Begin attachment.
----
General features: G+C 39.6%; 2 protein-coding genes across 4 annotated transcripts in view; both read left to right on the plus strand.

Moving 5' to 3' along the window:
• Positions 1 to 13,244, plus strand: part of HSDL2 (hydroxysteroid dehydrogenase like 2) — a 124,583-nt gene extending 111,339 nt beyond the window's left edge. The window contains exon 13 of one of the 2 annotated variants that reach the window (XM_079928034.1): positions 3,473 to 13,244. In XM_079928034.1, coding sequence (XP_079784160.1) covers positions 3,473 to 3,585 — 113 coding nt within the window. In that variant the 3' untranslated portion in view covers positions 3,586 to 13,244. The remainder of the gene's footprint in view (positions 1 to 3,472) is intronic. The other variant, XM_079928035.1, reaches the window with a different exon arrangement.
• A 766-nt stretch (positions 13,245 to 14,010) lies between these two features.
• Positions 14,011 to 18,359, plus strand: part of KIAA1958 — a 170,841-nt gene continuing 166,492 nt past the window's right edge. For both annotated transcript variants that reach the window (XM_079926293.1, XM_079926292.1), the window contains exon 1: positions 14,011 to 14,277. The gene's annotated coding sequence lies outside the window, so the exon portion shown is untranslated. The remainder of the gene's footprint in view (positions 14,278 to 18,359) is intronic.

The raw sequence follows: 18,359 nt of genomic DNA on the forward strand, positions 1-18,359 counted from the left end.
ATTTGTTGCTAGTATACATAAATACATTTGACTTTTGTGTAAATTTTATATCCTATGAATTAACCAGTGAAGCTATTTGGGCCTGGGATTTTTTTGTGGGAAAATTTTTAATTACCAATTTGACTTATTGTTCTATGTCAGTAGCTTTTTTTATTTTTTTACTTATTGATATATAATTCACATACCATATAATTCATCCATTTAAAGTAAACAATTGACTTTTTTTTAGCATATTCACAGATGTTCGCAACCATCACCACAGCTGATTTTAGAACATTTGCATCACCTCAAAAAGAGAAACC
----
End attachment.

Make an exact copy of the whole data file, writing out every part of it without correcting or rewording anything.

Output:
General features: G+C 39.6%; 2 protein-coding genes across 4 annotated transcripts in view; both read left to right on the plus strand.

Moving 5' to 3' along the window:
• Positions 1 to 13,244, plus strand: part of HSDL2 (hydroxysteroid dehydrogenase like 2) — a 124,583-nt gene extending 111,339 nt beyond the window's left edge. The window contains exon 13 of one of the 2 annotated variants that reach the window (XM_079928034.1): positions 3,473 to 13,244. In XM_079928034.1, coding sequence (XP_079784160.1) covers positions 3,473 to 3,585 — 113 coding nt within the window. In that variant the 3' untranslated portion in view covers positions 3,586 to 13,244. The remainder of the gene's footprint in view (positions 1 to 3,472) is intronic. The other variant, XM_079928035.1, reaches the window with a different exon arrangement.
• A 766-nt stretch (positions 13,245 to 14,010) lies between these two features.
• Positions 14,011 to 18,359, plus strand: part of KIAA1958 — a 170,841-nt gene continuing 166,492 nt past the window's right edge. For both annotated transcript variants that reach the window (XM_079926293.1, XM_079926292.1), the window contains exon 1: positions 14,011 to 14,277. The gene's annotated coding sequence lies outside the window, so the exon portion shown is untranslated. The remainder of the gene's footprint in view (positions 14,278 to 18,359) is intronic.

The raw sequence follows: 18,359 nt of genomic DNA on the forward strand, positions 1-18,359 counted from the left end.
ATTTGTTGCTAGTATACATAAATACATTTGACTTTTGTGTAAATTTTATATCCTATGAATTAACCAGTGAAGCTATTTGGGCCTGGGATTTTTTTGTGGGAAAATTTTTAATTACCAATTTGACTTATTGTTCTATGTCAGTAGCTTTTTTTATTTTTTTACTTATTGATATATAATTCACATACCATATAATTCATCCATTTAAAGTAAACAATTGACTTTTTTTTAGCATATTCACAGATGTTCGCAACCATCACCACAGCTGATTTTAGAACATTTGCATCACCTCAAAAAGAGAAACC